The term birds of prey is a common term used by ornithologists and birders for the scientific avian Orders Falconiformes and Strigiformes. All of these birds, despite being placed in different scientific orders for having very different anatomical features, do share some basic physical features and hunting behaviors. These similarities even had them placed in a single scientific order, the Falconiformes, for over 100 years. They all have hooked beaks for tearing meat, long sharp talons with exceptionally strong leg and foot muscles and tendons to grab, hang on to, and kill large prey most are obligate carnivores. Typically males are smaller than the females. Birds of prey and raptor are synonymous terms.
Essentially, the answer to what are birds of prey is that they are birds that hunt prey from the air and capture and kill the prey with their feet.
Falconiformes include osprey, hawks, falcons, vultures, eagles, caracaras, and several other similar birds. These are diurnal birds with great variation in size, wing shape, and diets. For example, falcons have sharply tapered wings for fast flight, a needed adaptation as many falcons eat equally fast insects and birds. Hawks have broader wings and tend to favor rodents and rabbits.
Stigiformes include all owls. All are nocturnal or crepuscular, preferring to hunt at night or at dawn and dusk. All have soft feathers the make no sound when flying. Their superpower is found in their ears. Most owls’ ears are asymmetrical, meaning one ear is slightly higher than the other ear. This, combined with a well developed sense of hearing, facial disk that directs sound to the ears, and silent flight gives them to ability to hunt by just listening to a small mammal running across a field. The barn owl may be the king of hunting by ear. If that mammal is hidden under snow or plants, the barn owl will find it and capture it without ever seeing it.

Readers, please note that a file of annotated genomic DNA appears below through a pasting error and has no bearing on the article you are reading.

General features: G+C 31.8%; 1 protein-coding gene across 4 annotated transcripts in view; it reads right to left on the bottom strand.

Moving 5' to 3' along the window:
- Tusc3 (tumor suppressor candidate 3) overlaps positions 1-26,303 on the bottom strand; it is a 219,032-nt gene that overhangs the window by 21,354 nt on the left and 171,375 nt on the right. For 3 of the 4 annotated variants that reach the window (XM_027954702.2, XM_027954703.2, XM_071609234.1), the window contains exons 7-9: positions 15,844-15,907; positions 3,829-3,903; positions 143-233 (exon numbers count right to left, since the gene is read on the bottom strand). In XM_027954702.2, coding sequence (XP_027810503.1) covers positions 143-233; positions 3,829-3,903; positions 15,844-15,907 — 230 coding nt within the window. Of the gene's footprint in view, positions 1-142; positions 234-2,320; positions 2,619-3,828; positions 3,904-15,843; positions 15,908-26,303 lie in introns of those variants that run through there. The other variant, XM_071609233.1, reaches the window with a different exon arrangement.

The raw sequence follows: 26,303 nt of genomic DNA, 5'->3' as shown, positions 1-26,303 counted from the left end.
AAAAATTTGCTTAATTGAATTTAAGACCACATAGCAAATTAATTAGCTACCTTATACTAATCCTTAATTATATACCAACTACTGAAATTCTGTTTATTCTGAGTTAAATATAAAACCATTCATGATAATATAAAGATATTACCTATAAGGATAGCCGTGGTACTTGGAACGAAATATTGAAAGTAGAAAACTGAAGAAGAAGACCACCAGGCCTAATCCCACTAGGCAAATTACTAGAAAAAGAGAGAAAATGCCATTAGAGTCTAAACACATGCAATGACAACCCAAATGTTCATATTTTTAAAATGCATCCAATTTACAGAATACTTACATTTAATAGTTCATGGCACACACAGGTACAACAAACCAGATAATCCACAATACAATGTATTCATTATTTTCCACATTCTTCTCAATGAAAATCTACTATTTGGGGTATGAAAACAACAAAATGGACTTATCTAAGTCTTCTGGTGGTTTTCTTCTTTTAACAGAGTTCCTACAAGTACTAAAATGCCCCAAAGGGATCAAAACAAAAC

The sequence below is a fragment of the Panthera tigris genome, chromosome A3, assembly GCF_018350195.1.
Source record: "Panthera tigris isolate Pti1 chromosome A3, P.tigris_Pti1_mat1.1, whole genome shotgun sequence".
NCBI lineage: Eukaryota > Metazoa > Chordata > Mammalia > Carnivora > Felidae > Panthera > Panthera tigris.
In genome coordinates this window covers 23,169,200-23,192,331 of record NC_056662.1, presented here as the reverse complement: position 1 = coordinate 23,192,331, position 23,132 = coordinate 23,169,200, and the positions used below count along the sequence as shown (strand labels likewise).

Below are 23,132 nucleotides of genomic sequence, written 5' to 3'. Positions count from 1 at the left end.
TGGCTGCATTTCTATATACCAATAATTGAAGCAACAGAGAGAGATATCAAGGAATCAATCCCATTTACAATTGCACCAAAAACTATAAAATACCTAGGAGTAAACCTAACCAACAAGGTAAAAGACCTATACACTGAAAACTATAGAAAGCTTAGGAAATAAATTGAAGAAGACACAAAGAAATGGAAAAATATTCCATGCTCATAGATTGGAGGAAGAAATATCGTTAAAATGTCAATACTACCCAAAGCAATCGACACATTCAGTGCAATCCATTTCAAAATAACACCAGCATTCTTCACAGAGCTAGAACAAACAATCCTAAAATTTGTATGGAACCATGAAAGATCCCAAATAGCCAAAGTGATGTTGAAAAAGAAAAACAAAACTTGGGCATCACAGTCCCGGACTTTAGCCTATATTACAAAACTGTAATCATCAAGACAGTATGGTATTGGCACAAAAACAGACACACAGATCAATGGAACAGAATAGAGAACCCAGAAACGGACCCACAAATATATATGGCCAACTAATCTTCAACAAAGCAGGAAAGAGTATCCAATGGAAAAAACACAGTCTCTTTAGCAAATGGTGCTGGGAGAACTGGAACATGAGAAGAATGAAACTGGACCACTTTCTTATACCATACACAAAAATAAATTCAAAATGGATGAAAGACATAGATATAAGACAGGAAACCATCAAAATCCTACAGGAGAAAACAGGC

Smallest Bird of Prey
Falcons come in as record holders for the smallest birds of prey. The Philippine falconet (Microhierax erythrogenys), native to the Philippines and surrounding islands, is about the size of a parakeet. At about 5 to 6 inches long and 1.5 ounces, it’s the smallest bird of prey in the world. The American kestrel, found in all parts of the U.S., Mexico, and most of Canada, at nearly three times the weight of the Philippine falconet is the U.S.’s smallest bird of prey.
Biggest Bird of Prey
The award for biggest bird of prey goes to the Andean condor with a wingspan of 9.5 feet reports Ornithology and length from beak to tail of 47 inches. This bird can weigh up to 31 pounds. The Andean condor’s native range extends along most of the coast of South America. The biggest bird of prey in the U.S. is the California condor, a 23 pound bird with a length of 46 inches reports The Sibley Field Guide to Birds of Western North America, making it a close second to the Andean condor.
What are Birds of Prey Jobs
There are a number of jobs in wildlife that would allow you to focus on raptors. Ornithologists, those that research only birds, biologists, and zoologists make the study and conservation of raptors the focus of their career. Become a zookeeper and you can care for birds of prey hands-on while educating the public about their natural history and conservation issues. Falconry and hawking, historically a sport involving hunting with raptors, has been turned into a career by many master falconers.
- University of Michigan Museum of Zoology Animal Diversity Web
- The Auk: Philippine Birds of Prey: Interrelations Among Habitat, Morphology, and Behavior, 1998